Ukranian LLM Student Marina Nemirovska has Found Her Niche in Immigration Work
Marina Nemirovska grew up in Ukraine, living in Kiev, the capital of the country. There, she earned her master’s degree in engineering as well as her master’s degree in law. While she worked briefly in the engineering field, she opted to pursue a legal career. For 14 years Nemirovska practiced law in Ukraine. Initially she worked as a corporate lawyer, dealing with customs and contracts. After eight years of corporate work, Nemirovska opened her own firm to work as a private notary. “Instead of mainly witnessing signatures, a notary in Ukraine works in a broader area, preparing all sorts of legal documents,” she explained about the nature of her work. She did this work for six years before moving to Cincinnati.
It was meeting her husband that fueled her decision to move to the United States. Nemirovska moved with her daughter and pets (including a big Newfoundland named Bronya) and a “bunch of luggage.” Once here in Cincinnati, she started her education at the university, graduating with a paralegal studies degree. When she heard about UC Law’s LLM program, Nemirovska initially wanted to investigate it for her daughter. “My daughter received her law degree in Ukraine, but we moved shortly after she graduated,” explained Nemirovska. “I thought the LLM program might be a good avenue to start to her career in the US. Little did I know I would end up entering the program myself!”
Life in Cincinnati…and Kiev
Cincinnati is much different from her life living in the capital of the Ukraine. She noted that life in Cincinnati is much different than in her homeland. “Here, if you want to work, you have to drive,” she stated. “Back in Ukraine, I largely relied on public transportation to get around.” But even though Cincinnati is very different, Nemirovska does like the area—well enough to stick around and establish her legal career in Ohio. After she graduates this spring, she plans to take a bar prep course and then the Ohio Bar Exam. She is, admittedly, nervous about the prospect. “The law here is very flexible,” she said, “whereas back home we have only the code, and that is it.” She also commented that though studying the U.S. legal system a bit later in life coupled with the fact that English is not her native language may have contributed to the difficulties of studying law here, it was the transition from civil law to studying common law that has challenged her the most.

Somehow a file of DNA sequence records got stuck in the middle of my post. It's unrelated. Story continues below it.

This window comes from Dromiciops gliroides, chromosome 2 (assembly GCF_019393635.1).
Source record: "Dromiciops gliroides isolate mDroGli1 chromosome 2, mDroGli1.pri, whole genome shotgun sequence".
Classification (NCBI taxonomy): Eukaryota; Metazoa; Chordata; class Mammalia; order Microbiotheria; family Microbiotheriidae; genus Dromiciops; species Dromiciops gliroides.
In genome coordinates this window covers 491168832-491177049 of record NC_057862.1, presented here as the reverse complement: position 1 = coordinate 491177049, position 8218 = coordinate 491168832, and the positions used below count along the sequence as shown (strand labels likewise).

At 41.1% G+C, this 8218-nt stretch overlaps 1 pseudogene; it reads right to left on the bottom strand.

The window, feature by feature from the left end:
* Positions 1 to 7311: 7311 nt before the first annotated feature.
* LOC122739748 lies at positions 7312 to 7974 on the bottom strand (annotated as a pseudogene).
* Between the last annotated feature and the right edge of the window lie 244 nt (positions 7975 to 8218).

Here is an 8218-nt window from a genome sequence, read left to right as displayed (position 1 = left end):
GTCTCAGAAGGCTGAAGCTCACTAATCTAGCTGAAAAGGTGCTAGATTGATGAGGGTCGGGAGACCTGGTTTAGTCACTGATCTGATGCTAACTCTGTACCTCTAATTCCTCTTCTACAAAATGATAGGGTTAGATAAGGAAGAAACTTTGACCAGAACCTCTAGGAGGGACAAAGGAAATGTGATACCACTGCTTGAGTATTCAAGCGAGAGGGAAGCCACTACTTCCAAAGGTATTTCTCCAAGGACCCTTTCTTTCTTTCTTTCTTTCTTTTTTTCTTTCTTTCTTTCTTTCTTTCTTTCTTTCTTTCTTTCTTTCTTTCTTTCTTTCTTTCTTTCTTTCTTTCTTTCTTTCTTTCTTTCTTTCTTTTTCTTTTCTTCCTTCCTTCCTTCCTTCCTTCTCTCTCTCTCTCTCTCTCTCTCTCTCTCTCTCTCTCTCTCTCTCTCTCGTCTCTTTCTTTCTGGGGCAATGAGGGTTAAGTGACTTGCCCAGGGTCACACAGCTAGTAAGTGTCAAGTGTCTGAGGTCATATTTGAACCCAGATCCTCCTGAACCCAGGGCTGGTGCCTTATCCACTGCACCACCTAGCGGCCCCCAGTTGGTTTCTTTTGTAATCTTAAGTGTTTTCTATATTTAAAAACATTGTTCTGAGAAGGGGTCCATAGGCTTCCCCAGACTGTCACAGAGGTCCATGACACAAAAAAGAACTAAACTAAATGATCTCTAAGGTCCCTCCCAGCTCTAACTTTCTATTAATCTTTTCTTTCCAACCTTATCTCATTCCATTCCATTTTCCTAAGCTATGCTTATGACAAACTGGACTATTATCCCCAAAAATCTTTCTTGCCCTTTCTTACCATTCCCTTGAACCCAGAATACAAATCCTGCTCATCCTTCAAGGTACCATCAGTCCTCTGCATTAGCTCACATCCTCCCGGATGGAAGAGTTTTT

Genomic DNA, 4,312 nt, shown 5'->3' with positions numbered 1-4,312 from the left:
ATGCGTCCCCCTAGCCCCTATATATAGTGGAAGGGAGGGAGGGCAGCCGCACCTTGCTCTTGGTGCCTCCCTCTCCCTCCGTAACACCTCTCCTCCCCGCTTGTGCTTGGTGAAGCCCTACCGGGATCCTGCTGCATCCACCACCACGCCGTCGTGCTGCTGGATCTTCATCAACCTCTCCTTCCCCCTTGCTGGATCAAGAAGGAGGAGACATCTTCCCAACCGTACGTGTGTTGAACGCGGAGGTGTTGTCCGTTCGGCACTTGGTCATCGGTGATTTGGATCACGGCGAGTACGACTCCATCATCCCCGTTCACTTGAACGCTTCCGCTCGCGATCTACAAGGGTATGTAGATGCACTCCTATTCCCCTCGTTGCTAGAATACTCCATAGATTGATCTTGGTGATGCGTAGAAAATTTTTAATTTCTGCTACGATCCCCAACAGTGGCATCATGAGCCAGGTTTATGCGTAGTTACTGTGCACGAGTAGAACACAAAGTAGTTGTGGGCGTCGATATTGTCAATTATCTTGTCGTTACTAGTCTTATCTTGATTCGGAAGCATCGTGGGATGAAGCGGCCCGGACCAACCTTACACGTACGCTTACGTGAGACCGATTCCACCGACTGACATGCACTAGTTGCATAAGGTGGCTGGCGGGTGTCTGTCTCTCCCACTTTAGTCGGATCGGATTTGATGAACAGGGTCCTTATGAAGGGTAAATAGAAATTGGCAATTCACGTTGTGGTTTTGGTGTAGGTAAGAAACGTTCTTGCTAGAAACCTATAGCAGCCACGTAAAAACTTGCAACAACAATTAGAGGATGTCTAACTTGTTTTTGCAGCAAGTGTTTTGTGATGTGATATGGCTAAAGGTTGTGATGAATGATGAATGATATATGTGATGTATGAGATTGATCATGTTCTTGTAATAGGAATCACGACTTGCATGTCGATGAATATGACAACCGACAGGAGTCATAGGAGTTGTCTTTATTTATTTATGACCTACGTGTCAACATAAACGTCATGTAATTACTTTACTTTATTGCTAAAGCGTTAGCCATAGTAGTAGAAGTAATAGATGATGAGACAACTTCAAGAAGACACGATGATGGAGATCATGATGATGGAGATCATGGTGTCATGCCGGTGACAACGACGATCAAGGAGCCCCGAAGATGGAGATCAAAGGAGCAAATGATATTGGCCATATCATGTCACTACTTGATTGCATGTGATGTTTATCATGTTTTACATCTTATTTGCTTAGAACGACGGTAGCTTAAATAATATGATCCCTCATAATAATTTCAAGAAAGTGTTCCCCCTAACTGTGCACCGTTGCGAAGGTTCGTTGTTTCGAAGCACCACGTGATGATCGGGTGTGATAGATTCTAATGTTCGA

Interestingly, Nemirovska’s time in the U.S. has changed her interests in the law. She has developed interests in both immigration law and intellectual property. In December, Nemirovska became a U.S. citizen and, when taking into account the current events in Ukraine, she does not plan on returning to the country where she spent the first chapters of her life.
In fact, Nemirovska expressed an interest in opening a type of “center” for immigrants and international students. She has found that, even being here for years, it is difficult to learn how to find a job, how to get a driver’s license, and how to meet people, among other things. Commenting that there are very few Russian-speaking attorneys in Ohio, Nemirovska feels that this is one way that she can combine her life experiences with her legal training—both here and in the Ukraine—to help others.